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Blupete's Weekly Commentary


November 24, 1997.

"Charity."

"The mind is always the dupe of the heart."
(Rochefoucauld, Maxim 102.)
What should be done about the truly needy? The last thing that should be done is to sick the government on them. All that ever happens - in the effort to defeat the fraudulent claims that invariably flood in with the establishment of such giveaway programmes - is the development of tax sucking and freedom stifling bureaucracy: the truly needy who are not able to cut through it, just as invariably, continue to suffer; and, more so, as the average citizen is fooled into thinking that government's "charitable" efforts are sufficient and he or she need not make the individual effort to help; and that his or her tax money is, in part, but a charitable donation made.

I believe that charitable impulses are quite natural to the nature of man. For an example, one need not look any further than the "Friendly Societies" of the past. These groups automatically sprung up and attracted the right people on a voluntary basis, people who were internally inspired to help others; and, who, on a proper assessment of the applicants at the very level on which the need was required, extended the charitable help sought. These "Friendly Societies" were there to help those who deserved help in such matters as unemployment, sickness and death. Sad to say these societies, by and large, have been wiped out by the policies of the welfare state, and, from what I can see, have never been effectively replaced.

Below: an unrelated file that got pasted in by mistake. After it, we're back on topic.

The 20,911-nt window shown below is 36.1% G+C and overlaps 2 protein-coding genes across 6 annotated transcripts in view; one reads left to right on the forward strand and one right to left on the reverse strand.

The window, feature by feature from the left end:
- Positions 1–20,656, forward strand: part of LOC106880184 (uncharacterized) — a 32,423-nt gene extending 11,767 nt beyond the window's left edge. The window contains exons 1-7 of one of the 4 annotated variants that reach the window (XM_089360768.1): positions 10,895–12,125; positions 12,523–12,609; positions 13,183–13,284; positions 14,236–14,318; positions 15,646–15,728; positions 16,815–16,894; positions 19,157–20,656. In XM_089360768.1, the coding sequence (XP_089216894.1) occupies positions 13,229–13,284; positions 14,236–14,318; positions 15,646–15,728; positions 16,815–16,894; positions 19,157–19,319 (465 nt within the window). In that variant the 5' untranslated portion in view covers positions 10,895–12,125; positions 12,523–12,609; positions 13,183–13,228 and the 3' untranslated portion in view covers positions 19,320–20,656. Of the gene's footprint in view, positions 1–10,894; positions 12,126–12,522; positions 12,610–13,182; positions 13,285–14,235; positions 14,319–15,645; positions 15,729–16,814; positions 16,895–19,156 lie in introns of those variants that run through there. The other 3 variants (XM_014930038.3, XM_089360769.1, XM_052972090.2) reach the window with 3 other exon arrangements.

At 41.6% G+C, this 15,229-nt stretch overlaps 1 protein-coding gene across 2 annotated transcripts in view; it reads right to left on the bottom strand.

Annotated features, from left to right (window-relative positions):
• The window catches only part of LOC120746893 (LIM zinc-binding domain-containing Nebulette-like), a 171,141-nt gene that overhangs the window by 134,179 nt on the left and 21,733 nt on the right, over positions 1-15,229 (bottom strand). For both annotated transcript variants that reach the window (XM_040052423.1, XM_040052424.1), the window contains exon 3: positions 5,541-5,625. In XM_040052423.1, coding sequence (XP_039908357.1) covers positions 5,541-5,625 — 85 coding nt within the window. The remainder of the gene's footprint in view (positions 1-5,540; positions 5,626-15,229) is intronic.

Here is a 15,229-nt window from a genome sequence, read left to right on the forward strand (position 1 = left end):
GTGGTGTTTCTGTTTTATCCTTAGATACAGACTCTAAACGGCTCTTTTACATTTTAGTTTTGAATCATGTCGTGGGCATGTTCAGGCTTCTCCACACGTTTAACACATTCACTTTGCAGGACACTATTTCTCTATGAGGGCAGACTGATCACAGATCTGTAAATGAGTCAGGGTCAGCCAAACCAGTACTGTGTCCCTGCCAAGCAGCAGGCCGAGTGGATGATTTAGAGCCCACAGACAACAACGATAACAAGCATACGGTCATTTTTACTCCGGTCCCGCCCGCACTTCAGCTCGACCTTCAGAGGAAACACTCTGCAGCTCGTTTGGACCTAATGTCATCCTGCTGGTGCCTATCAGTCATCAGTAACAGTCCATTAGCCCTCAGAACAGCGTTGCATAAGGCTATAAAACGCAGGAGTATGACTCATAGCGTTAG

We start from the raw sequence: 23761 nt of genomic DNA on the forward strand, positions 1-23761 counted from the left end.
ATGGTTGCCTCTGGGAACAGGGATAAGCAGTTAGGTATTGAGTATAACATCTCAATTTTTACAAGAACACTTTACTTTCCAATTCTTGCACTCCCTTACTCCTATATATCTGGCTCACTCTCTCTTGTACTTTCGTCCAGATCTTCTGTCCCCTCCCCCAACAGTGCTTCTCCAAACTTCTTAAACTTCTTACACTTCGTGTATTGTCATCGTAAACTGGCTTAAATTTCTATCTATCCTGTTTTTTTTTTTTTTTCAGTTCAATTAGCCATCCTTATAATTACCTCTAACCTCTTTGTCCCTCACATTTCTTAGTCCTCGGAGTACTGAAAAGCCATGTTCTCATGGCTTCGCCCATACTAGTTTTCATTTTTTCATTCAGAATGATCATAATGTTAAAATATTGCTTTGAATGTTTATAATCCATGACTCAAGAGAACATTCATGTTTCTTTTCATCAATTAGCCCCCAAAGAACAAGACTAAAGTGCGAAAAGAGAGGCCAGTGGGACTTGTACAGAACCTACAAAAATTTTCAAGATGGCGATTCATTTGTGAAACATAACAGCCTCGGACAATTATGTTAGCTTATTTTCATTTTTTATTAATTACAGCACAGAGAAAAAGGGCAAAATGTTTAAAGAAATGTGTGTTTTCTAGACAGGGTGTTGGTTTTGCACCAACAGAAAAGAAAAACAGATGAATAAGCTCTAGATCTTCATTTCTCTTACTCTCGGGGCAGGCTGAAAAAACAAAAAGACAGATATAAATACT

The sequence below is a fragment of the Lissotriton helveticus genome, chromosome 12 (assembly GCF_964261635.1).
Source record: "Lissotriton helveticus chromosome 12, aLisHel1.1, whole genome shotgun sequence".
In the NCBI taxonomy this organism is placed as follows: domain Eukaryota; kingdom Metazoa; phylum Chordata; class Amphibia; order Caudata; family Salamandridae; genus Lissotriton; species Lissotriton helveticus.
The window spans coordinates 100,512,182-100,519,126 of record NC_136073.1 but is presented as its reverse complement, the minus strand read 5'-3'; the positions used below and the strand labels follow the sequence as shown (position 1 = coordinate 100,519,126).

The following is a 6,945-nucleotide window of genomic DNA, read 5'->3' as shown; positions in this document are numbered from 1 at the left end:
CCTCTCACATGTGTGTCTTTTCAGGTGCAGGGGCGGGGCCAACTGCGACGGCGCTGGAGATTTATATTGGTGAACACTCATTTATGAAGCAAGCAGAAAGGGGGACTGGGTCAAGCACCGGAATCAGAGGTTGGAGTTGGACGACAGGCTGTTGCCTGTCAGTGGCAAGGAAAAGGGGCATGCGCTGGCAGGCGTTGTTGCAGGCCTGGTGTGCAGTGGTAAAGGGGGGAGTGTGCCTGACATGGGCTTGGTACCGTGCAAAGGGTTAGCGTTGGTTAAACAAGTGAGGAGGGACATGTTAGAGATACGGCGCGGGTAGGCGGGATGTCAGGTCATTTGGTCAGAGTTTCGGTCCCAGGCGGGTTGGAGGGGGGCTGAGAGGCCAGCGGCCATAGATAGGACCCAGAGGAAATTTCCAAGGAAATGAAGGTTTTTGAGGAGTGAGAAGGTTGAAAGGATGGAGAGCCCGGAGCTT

The most effective move that we who care for the needy can make is to get rid of government policies which impoverish people: repeal these laws, and, in short order, self-reliance and charitable impulses will return to the general population: all that these welfare laws do is to simply throttle the prosperity of a country, as the reading of any history book will disclose. As for charity: the welfare state drums it out of us. Social welfare programmes (aside from the fact that they don't work) naturally lead the people to believe that charity is a function of government. Effective charitable works have never, or can it ever, be properly devised and administered by government; nor can charitable works be controlled by government; nor can governmental charity be administered with compassion and kindness. It is bad enough when government casts itself as an industrialist - government supported industry (as our experience will plainly show) pollutes our environment and wastes our resources on products not wanted - but as a charitable agency government is worse yet, in that its "charitable" activities lead to results (more poverty and misery), results which are directly opposite to those intended.

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Peter Landry

November, 1997 (2011)